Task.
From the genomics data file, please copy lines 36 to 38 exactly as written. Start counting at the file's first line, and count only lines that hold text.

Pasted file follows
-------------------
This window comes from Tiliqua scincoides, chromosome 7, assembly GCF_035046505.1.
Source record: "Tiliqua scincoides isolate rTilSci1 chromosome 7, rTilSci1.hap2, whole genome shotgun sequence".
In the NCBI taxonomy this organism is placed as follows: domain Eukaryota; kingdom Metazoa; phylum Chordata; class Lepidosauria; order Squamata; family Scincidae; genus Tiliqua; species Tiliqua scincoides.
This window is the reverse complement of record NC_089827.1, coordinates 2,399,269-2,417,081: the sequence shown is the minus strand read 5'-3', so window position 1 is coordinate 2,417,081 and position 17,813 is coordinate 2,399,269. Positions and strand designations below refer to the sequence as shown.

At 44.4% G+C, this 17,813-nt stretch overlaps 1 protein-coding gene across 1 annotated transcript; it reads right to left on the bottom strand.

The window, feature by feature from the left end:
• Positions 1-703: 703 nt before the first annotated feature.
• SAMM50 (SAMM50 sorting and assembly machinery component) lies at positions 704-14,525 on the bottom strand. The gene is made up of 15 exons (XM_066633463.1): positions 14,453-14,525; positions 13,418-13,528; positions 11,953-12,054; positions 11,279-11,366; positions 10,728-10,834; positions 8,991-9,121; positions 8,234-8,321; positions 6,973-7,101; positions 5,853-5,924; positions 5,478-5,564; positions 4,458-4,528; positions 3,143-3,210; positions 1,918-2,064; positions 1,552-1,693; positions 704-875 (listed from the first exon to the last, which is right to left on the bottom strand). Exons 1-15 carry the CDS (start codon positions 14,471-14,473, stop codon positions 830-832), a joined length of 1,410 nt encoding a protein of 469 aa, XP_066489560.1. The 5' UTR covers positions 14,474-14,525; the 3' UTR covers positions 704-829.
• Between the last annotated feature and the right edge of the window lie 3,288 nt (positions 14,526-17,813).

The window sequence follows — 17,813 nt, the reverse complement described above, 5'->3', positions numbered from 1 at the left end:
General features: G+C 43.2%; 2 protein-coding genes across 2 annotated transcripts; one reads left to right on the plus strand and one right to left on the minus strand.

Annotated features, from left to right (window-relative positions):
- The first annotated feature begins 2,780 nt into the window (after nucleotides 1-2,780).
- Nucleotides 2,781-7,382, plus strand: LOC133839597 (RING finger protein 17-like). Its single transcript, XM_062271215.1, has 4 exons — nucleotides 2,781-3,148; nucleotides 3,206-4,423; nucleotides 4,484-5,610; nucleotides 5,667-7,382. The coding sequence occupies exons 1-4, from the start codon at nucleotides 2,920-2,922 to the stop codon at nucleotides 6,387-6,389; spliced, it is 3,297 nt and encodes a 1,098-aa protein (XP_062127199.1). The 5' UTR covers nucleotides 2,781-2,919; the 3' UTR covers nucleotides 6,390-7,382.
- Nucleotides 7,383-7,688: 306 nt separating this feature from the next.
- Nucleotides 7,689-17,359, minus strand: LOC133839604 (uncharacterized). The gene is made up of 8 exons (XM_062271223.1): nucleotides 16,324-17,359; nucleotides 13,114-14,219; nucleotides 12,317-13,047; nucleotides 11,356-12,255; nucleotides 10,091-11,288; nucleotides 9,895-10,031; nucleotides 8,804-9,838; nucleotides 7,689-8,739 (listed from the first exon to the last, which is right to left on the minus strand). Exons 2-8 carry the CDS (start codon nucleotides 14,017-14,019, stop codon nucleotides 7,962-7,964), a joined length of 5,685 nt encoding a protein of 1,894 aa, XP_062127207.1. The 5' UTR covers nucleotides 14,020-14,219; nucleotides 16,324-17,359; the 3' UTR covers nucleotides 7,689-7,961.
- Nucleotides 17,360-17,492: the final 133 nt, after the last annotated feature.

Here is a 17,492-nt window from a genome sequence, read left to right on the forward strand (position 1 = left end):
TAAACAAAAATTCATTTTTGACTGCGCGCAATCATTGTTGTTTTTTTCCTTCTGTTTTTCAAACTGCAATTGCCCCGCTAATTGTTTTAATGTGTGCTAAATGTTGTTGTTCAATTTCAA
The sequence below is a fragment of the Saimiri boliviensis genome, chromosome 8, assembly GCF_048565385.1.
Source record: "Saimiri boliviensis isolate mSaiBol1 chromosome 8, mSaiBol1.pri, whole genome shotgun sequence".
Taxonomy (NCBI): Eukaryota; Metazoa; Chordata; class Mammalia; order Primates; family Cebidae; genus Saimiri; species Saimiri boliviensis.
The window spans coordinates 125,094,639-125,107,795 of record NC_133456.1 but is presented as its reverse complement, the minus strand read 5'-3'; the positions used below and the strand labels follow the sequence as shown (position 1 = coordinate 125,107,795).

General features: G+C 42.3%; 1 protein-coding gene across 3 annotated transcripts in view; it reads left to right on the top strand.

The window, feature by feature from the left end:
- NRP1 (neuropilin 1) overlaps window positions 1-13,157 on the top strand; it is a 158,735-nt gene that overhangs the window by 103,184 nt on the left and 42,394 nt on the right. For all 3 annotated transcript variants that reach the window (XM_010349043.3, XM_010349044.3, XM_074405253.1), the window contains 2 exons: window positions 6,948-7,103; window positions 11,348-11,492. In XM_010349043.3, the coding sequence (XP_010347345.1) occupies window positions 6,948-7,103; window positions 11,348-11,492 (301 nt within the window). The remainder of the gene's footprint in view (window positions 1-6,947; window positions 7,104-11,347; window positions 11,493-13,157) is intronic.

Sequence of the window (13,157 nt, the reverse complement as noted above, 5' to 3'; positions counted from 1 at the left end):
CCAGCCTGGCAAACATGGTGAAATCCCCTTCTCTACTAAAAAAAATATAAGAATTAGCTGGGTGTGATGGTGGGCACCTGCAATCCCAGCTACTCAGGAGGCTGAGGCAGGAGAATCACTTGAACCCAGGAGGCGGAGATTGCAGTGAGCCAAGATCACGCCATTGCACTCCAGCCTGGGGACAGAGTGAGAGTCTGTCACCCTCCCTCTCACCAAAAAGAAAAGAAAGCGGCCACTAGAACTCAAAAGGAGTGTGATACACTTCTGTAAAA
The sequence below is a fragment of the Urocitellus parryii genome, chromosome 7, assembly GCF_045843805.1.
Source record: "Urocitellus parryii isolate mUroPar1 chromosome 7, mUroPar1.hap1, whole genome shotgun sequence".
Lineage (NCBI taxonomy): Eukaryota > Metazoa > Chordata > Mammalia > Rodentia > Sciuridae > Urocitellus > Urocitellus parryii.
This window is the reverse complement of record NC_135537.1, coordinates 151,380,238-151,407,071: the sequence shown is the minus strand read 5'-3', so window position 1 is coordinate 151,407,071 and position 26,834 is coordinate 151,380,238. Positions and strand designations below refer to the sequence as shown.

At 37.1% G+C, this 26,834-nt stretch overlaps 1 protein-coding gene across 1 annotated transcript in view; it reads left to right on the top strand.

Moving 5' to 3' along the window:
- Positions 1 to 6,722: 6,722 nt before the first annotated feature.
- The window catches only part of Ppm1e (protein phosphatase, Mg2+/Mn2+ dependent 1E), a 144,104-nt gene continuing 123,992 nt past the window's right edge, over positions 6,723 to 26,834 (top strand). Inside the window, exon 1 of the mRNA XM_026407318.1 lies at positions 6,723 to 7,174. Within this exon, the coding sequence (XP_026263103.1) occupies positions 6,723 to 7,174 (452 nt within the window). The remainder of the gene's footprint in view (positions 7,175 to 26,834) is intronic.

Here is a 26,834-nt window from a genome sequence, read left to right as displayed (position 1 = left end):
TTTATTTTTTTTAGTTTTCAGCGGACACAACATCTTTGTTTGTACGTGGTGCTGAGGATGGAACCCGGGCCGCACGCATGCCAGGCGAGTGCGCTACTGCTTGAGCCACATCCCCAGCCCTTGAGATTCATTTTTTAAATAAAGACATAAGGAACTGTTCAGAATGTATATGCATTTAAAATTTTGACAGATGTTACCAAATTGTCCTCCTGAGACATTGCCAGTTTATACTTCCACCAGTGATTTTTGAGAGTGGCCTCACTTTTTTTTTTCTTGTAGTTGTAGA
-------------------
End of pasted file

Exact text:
- The window catches only part of Ppm1e (protein phosphatase, Mg2+/Mn2+ dependent 1E), a 144,104-nt gene continuing 123,992 nt past the window's right edge, over positions 6,723 to 26,834 (top strand). Inside the window, exon 1 of the mRNA XM_026407318.1 lies at positions 6,723 to 7,174. Within this exon, the coding sequence (XP_026263103.1) occupies positions 6,723 to 7,174 (452 nt within the window). The remainder of the gene's footprint in view (positions 7,175 to 26,834) is intronic.

Here is a 26,834-nt window from a genome sequence, read left to right as displayed (position 1 = left end):
TTTATTTTTTTTAGTTTTCAGCGGACACAACATCTTTGTTTGTACGTGGTGCTGAGGATGGAACCCGGGCCGCACGCATGCCAGGCGAGTGCGCTACTGCTTGAGCCACATCCCCAGCCCTTGAGATTCATTTTTTAAATAAAGACATAAGGAACTGTTCAGAATGTATATGCATTTAAAATTTTGACAGATGTTACCAAATTGTCCTCCTGAGACATTGCCAGTTTATACTTCCACCAGTGATTTTTGAGAGTGGCCTCACTTTTTTTTTTCTTGTAGTTGTAGA